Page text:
The Diabetes, Attitudes, Wishes and Needs (DAWN) Study.

A common source of frustration faced by health practitioners trying earnestly to assist our clients adopt a healthier lifestyle through diet, exercise and adhering to their medications is when the diabetic patients themselves seem to not take their condition serious. They seem to downplay the seriousness of their conditions, they seem to avoid any conversation about diabetes and make their condition a low priority in their life.  These patients are often said to be stuck in the denial phase of a grief response.

Often, out of my own frustrations I have even thought of using a “in your face” shock tactic of showing gruesome, potentially disturbing pictures for e.g an amputated leg, in order to trigger some of my clients into (from my perspective) positive action.

For me I think one of the reasons for my frustrations are due to the basic concept I have preset in my mind that I am the expert and that the patients comes to me to be taught by me, and I assume that they will learn and I assume that the patient will respect what I tell them as “gospel truth” and therefore follow my advice to the end.  When my clients don’t make appropriate adjustments, (and many don’t) I get frustrated.

These patients whom I perceive as being resistant to change, have their own perspectives, beliefs, world views, life circumstance which may contribute one way or an other to their ambivalence (having two minds) towards adopting a healthier lifestyle. I am now more appreciative of that and my approach in my interactions with these clients must be such that I seek ways to understand their perspective and work with them to uncover some of these reasons that may be holding them back and facilitate the discovery of their own motivation and own solutions.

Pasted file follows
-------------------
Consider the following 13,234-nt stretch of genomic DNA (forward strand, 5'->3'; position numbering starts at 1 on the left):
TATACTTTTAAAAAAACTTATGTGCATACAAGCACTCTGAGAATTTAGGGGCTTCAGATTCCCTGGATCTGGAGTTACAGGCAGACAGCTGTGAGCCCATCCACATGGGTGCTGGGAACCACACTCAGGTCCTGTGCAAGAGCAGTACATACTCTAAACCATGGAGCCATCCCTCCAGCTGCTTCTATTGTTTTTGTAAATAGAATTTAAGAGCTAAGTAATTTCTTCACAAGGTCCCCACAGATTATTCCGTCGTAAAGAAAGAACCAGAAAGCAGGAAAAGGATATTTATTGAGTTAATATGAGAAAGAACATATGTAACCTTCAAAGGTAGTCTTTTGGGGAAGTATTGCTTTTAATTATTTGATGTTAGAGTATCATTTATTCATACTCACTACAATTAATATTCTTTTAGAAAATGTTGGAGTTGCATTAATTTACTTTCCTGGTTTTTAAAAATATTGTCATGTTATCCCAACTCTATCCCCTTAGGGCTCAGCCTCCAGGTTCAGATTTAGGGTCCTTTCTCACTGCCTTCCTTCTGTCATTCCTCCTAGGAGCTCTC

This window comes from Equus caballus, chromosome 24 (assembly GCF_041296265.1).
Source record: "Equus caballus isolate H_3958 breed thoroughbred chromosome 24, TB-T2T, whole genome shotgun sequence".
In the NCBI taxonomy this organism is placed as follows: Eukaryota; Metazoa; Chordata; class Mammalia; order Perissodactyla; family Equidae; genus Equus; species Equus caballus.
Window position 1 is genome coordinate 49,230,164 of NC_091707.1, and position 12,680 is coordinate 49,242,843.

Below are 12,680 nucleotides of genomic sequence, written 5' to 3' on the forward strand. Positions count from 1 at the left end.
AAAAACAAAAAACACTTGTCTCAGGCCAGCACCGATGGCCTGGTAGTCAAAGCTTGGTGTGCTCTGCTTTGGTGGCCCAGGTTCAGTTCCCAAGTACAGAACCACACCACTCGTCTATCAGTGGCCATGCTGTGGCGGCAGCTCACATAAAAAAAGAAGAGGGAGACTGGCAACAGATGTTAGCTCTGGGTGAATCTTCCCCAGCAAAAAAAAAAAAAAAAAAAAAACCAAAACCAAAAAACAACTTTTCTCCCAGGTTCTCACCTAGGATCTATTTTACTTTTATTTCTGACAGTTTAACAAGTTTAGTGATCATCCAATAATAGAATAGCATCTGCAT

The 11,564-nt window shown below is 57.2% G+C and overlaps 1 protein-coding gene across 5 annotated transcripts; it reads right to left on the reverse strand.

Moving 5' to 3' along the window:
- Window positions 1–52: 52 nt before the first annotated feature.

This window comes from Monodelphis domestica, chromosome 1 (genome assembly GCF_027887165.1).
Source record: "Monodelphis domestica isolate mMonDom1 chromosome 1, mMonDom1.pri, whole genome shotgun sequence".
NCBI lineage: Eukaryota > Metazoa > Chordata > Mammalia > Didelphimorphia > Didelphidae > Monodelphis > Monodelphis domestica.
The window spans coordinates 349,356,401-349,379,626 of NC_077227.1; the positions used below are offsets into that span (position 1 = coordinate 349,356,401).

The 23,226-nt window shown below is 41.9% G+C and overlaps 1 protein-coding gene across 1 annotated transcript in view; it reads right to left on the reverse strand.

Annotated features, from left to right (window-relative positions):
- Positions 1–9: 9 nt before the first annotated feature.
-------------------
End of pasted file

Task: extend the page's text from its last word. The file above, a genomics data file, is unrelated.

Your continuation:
Overwhelming evidence had already existed that showed that interventions (non-pharmacological and or pharmacological) that help patients achieve near normal blood  glucose (HbA1c <7%), the control of lipids and BP levels and the cessation of smoking lead to better overall morbidity and mortality outcomes for diabetics.  DCCT Research Group (1993) and UKPDS Group (1996).

Why the DAWN study came about.

Despite this well establish knowledge and the availability of improved treatment options and technologies which if utilised properly will assist in achieving these aims, it was recognised that many diabetics are still not achieving the ideal levels of glucose, lipids and blood pressure that were associated with lower risks of cardiovascular events.